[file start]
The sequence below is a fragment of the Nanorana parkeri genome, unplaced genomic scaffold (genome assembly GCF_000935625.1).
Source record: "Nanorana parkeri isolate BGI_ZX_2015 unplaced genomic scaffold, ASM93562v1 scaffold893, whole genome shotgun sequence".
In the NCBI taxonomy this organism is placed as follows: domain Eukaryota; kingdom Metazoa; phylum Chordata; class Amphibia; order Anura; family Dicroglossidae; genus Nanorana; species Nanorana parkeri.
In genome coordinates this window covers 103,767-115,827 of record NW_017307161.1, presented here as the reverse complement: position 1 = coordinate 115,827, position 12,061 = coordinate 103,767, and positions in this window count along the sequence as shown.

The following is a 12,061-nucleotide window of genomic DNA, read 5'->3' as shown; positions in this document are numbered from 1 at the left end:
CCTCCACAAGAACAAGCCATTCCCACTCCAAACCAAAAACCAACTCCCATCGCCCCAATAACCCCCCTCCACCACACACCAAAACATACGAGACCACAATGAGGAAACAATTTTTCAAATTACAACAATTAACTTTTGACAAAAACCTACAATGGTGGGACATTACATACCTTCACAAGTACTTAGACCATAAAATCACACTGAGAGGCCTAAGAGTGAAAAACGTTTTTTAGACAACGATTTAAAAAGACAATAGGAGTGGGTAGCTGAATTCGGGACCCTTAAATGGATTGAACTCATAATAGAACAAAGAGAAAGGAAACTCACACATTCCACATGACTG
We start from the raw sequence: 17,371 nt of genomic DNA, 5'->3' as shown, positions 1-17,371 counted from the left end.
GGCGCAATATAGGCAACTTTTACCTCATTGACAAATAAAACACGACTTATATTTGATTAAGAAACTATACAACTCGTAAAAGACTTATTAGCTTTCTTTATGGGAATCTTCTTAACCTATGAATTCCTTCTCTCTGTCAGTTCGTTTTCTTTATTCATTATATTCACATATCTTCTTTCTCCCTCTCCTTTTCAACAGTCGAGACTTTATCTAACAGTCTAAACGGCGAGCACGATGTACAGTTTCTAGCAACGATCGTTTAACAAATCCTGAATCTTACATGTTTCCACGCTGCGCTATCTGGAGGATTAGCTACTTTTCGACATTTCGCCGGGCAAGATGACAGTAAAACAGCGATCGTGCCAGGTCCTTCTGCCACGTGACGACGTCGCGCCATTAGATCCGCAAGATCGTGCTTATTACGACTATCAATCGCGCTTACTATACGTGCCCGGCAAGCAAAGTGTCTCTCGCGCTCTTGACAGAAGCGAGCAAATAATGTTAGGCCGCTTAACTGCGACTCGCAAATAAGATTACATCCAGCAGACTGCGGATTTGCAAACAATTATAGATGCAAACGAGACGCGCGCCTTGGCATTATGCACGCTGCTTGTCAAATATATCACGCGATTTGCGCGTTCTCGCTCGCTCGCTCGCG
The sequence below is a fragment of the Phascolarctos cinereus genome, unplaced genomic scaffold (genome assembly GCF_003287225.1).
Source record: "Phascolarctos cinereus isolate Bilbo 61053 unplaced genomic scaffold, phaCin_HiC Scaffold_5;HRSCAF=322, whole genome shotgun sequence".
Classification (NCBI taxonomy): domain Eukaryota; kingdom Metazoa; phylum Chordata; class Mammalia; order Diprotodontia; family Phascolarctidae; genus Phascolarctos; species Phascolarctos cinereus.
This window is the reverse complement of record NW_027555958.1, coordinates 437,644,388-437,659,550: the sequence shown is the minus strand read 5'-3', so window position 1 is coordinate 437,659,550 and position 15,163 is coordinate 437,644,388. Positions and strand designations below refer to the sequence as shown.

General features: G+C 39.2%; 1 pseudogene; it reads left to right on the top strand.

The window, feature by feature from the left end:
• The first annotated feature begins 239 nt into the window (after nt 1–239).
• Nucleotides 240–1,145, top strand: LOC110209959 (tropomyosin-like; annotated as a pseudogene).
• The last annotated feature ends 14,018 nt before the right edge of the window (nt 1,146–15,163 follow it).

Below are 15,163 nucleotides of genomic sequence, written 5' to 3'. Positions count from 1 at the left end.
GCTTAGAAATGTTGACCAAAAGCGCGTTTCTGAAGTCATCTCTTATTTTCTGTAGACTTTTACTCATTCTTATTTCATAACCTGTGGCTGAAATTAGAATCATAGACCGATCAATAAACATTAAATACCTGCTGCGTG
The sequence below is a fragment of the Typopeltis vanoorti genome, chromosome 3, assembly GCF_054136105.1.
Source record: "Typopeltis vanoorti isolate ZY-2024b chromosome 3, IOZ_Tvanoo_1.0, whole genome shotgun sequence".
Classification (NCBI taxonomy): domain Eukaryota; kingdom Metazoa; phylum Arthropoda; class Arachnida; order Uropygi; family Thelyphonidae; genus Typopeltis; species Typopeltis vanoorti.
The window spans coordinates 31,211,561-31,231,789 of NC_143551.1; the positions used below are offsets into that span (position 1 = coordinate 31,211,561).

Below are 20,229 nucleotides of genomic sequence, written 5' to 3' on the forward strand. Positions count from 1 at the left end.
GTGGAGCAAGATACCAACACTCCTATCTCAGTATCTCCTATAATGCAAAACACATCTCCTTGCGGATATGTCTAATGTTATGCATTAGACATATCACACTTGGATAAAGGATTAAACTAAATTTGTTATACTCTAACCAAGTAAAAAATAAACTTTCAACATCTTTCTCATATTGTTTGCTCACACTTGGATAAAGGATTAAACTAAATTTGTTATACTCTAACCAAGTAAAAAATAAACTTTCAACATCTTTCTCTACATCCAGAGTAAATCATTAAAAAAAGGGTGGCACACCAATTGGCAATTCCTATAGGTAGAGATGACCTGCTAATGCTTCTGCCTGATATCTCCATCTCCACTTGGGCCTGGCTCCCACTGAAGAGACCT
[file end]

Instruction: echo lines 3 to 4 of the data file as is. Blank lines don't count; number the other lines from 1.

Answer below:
In the NCBI taxonomy this organism is placed as follows: domain Eukaryota; kingdom Metazoa; phylum Chordata; class Amphibia; order Anura; family Dicroglossidae; genus Nanorana; species Nanorana parkeri.
In genome coordinates this window covers 103,767-115,827 of record NW_017307161.1, presented here as the reverse complement: position 1 = coordinate 115,827, position 12,061 = coordinate 103,767, and positions in this window count along the sequence as shown.